• Int Injury Care Improvement Initia; Moore, Lynne; Champion, Howard; O'Reilly, Gerard; Leppäniemi, Ari; Cameron, Peter; Palmer, Cameron; Abu-Zidan, Fikri M.; Gabbe, Belinda; Gaarder, Christine; Yanchar, Natalie; Stelfox, Henry Thomas; Coimbra, Raul; Kortbeek, John; Noonan, Vanessa; Gunning, Amy; Leenan, Luke; Gordon, Malcolm; Khajanchi, Monty; Shemilt, Michele; Porgo, Valerie; Turgeon, Alexis F. (2017)
    Background: Injury represents one of the greatest public health challenges of our time with over 5 million deaths and 100 million people temporarily or permanently disabled every year worldwide. The effectiveness of trauma systems in decreasing injury mortality and morbidity has been well demonstrated. However, the organisation of trauma care varies significantly across trauma systems and we know little about which components of trauma systems contribute to their effectiveness. The objective of the study described in this protocol is to systematically review evidence of the impact of trauma system components on clinically significant outcomes including mortality, function and disability, quality of life, and resource utilization. Methods: We will perform a systematic review of studies evaluating the association between at least one trauma system component (e.g. accreditation by a central agency, interfacility transfer agreements) and at least one injury outcome (e. g. mortality, disability, resource use). We will search MEDLINE, EMBASE, COCHRANE central, and BIOSIS/Web of Knowledge databases, thesis holdings, key injury organisation websites and conference proceedings for eligible studies. Pairs of independent reviewers will evaluate studies for eligibility and extract data from included articles. Methodological quality will be evaluated using elements of the ROBINS-I tool and the Cochrane risk of bias tool for non-randomized and randomized studies, respectively. Strength of evidence will be evaluated using the GRADE tool. Discussion: We expect to advance knowledge on the components of trauma systems that contribute to their effectiveness. This may lead to recommendations on trauma systemstructure thatwill help policy-makersmake informed decisions as to where resources should be focused. The review may also lead to specific recommendations for future research efforts.
  • Ryynanen, Olli-Pekka; Iirola, Timo; Reitala, Janne; Malmivaara, Antti (2010)
    Background -: Prehospital care is classified into ALS- (advanced life support) and BLS- (basic life support) levels according to the methods used. ALS-level prehospital care uses invasive methods, such as intravenous fluids, medications and intubation. However, the effectiveness of ALS care compared to BLS has been questionable. Aim -: The aim of this systematic review is to compare the effectiveness of ALS- and BLS-level prehospital care. Material and methods -: In a systematic review, articles where ALS-level prehospital care was compared to BLS-level or any other treatment were included. The outcome variables were mortality or patient's health-related quality of life or patient's capacity to perform daily activities. Results -: We identified 46 articles, mostly retrospective observational studies. The results on the effectiveness of ALS in unselected patient cohorts are contradictory. In cardiac arrest, early cardiopulmonary resuscitation and defibrillation are essential for survival, but prehospital ALS interventions have not improved survival. Prehospital thrombolytic treatment reduces mortality in patients having a myocardial infarction. The majority of research into trauma favours BLS in the case of penetrating trauma and also in cases of short distance to a hospital. In patients with severe head injuries, ALS provided by paramedics and intubation without anaesthesia can even be harmful. If the prehospital care is provided by an experienced physician and by a HEMS organisation (Helicopter Emergency Medical Service), ALS interventions may be beneficial for patients with multiple injuries and severe brain injuries. However, the results are contradictory. Conclusions -: ALS seems to improve survival in patients with myocardial infarction and BLS seems to be the proper level of care for patients with penetrating injuries. Some studies indicate a beneficial effect of ALS among patients with blunt head injuries or multiple injuries. There is also some evidence in favour of ALS among patients with epileptic seizures as well as those with a respiratory distress.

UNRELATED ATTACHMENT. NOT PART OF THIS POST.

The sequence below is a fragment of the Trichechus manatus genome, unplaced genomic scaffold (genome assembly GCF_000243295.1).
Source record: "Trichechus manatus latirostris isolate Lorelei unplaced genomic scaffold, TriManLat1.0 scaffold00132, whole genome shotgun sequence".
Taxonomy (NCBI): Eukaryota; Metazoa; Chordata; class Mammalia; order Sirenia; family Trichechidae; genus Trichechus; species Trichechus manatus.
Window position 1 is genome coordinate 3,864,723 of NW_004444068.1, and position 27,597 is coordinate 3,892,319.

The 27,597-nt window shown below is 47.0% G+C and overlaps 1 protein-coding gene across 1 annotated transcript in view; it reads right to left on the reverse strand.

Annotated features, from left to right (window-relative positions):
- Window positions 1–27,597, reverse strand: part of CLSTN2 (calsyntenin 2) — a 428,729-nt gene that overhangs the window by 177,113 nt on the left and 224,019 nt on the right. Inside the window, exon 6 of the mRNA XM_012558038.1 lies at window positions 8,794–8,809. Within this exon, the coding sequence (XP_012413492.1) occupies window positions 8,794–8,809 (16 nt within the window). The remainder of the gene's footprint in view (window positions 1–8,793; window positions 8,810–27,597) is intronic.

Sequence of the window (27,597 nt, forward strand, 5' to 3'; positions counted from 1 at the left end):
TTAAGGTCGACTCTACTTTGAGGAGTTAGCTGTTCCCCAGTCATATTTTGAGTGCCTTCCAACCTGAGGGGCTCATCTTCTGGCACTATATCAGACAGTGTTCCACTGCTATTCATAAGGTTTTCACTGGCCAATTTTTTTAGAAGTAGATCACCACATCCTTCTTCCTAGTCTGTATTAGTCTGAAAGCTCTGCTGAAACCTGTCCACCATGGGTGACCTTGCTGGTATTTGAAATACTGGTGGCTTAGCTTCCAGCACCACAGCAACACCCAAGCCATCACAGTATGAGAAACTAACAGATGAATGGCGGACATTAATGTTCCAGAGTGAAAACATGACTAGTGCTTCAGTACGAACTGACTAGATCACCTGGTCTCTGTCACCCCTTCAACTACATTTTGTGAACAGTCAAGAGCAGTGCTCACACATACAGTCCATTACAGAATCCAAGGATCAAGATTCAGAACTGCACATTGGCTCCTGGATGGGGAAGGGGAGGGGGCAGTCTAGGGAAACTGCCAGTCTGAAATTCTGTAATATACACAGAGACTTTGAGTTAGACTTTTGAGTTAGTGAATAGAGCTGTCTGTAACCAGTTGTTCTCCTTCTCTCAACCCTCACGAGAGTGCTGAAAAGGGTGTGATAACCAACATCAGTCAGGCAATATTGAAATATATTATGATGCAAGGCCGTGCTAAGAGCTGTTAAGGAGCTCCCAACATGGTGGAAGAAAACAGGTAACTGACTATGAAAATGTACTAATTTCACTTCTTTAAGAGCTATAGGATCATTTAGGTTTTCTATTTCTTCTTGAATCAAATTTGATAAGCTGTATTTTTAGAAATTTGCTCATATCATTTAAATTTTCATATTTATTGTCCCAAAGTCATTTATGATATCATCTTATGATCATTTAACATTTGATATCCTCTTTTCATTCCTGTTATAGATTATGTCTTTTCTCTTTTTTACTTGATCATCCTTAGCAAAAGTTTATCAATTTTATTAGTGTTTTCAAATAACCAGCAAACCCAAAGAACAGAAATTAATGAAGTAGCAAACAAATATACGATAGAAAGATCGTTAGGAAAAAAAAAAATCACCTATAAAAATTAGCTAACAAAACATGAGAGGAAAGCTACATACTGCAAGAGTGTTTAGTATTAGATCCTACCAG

• Ali Ali, Bismil; Brinck, Tuomas; Handolin, Lauri; Belzunegui Otano, Tomas (2021)